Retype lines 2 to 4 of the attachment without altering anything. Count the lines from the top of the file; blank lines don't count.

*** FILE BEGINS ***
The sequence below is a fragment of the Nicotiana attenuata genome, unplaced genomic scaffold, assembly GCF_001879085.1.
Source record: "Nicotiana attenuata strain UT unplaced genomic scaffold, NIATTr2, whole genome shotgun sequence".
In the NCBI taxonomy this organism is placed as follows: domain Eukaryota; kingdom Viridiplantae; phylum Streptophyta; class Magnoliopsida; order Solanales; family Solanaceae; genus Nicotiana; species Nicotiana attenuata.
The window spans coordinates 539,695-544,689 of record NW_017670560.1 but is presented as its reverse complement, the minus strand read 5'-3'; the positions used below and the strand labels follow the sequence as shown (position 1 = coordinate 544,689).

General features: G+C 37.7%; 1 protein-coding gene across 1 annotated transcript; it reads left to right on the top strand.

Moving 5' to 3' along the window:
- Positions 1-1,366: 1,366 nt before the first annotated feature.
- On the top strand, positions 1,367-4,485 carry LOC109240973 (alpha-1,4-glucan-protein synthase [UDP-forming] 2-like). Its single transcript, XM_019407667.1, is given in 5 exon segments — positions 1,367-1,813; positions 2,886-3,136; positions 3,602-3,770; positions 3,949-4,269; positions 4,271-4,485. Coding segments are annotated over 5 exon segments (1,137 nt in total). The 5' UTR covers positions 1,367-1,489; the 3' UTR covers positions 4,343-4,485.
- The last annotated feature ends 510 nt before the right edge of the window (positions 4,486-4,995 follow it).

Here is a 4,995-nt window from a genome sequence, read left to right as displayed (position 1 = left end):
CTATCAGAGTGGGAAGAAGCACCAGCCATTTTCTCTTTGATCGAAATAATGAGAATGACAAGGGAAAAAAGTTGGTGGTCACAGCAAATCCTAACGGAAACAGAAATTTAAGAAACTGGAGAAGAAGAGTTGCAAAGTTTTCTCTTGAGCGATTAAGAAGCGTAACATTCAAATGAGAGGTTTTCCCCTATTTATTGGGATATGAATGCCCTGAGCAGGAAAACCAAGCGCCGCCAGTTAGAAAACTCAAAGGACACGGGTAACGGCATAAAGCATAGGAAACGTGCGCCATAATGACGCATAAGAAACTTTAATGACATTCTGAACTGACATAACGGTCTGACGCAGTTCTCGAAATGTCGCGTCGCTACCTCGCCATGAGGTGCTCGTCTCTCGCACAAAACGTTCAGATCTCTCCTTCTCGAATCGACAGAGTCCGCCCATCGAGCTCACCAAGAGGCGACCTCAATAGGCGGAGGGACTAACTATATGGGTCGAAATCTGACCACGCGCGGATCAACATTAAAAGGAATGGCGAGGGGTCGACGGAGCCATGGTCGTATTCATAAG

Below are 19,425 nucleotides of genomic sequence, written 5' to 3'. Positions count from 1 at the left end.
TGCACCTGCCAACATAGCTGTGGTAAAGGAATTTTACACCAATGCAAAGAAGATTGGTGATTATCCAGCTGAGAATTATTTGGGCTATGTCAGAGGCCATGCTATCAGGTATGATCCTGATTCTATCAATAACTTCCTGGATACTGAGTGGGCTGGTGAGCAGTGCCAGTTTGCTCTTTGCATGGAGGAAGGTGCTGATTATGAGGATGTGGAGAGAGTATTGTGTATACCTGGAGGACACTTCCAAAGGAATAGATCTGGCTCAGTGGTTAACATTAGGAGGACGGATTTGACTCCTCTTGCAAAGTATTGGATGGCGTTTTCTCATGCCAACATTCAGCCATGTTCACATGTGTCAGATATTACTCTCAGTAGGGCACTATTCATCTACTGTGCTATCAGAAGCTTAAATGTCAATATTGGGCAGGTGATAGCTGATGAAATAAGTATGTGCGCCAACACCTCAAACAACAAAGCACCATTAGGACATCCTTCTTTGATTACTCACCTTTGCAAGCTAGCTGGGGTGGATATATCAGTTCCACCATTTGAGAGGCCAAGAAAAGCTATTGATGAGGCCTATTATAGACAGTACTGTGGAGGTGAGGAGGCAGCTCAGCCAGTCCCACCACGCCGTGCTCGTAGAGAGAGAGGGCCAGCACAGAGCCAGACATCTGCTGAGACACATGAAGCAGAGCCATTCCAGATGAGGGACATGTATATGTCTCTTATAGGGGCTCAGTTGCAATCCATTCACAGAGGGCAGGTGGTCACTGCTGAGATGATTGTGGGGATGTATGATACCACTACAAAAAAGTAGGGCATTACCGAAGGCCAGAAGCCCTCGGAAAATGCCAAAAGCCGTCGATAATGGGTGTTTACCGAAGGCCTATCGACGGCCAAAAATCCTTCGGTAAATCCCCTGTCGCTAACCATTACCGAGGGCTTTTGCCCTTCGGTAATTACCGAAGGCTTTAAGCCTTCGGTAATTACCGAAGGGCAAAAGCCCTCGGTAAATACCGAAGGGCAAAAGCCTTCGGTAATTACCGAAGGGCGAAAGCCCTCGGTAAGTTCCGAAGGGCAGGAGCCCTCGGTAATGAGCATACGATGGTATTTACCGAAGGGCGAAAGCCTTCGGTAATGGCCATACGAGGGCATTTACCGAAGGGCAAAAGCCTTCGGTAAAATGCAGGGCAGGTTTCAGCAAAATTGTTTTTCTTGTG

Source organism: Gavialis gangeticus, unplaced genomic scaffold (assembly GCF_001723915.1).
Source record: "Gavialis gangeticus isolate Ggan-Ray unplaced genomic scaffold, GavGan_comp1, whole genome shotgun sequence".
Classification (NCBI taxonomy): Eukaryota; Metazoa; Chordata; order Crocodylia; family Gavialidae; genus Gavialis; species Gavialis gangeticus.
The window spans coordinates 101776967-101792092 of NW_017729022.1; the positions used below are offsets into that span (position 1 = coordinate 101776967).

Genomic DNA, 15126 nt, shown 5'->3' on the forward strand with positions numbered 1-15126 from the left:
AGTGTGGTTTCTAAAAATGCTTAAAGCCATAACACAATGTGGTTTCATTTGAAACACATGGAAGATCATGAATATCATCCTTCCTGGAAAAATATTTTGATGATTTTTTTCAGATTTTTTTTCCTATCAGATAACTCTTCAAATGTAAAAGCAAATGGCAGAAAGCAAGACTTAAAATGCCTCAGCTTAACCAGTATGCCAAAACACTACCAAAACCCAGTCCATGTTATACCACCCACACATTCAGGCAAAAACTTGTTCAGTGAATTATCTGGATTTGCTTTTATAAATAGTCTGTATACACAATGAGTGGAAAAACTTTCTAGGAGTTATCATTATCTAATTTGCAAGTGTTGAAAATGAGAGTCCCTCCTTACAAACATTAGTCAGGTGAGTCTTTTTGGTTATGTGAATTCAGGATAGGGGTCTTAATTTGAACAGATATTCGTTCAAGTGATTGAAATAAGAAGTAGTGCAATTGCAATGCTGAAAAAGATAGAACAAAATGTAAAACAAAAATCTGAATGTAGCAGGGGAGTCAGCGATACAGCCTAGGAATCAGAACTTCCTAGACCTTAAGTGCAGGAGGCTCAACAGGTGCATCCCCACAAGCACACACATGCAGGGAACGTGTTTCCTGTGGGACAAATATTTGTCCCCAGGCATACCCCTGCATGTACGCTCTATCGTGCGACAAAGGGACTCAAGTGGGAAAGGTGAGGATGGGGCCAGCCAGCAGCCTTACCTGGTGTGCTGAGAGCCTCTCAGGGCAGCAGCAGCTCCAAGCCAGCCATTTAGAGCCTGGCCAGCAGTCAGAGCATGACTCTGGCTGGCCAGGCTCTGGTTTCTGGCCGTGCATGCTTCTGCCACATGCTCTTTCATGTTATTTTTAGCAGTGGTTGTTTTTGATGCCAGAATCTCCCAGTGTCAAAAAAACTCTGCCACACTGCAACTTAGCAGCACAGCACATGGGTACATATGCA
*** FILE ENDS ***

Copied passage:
Source record: "Nicotiana attenuata strain UT unplaced genomic scaffold, NIATTr2, whole genome shotgun sequence".
In the NCBI taxonomy this organism is placed as follows: domain Eukaryota; kingdom Viridiplantae; phylum Streptophyta; class Magnoliopsida; order Solanales; family Solanaceae; genus Nicotiana; species Nicotiana attenuata.
The window spans coordinates 539,695-544,689 of record NW_017670560.1 but is presented as its reverse complement, the minus strand read 5'-3'; the positions used below and the strand labels follow the sequence as shown (position 1 = coordinate 544,689).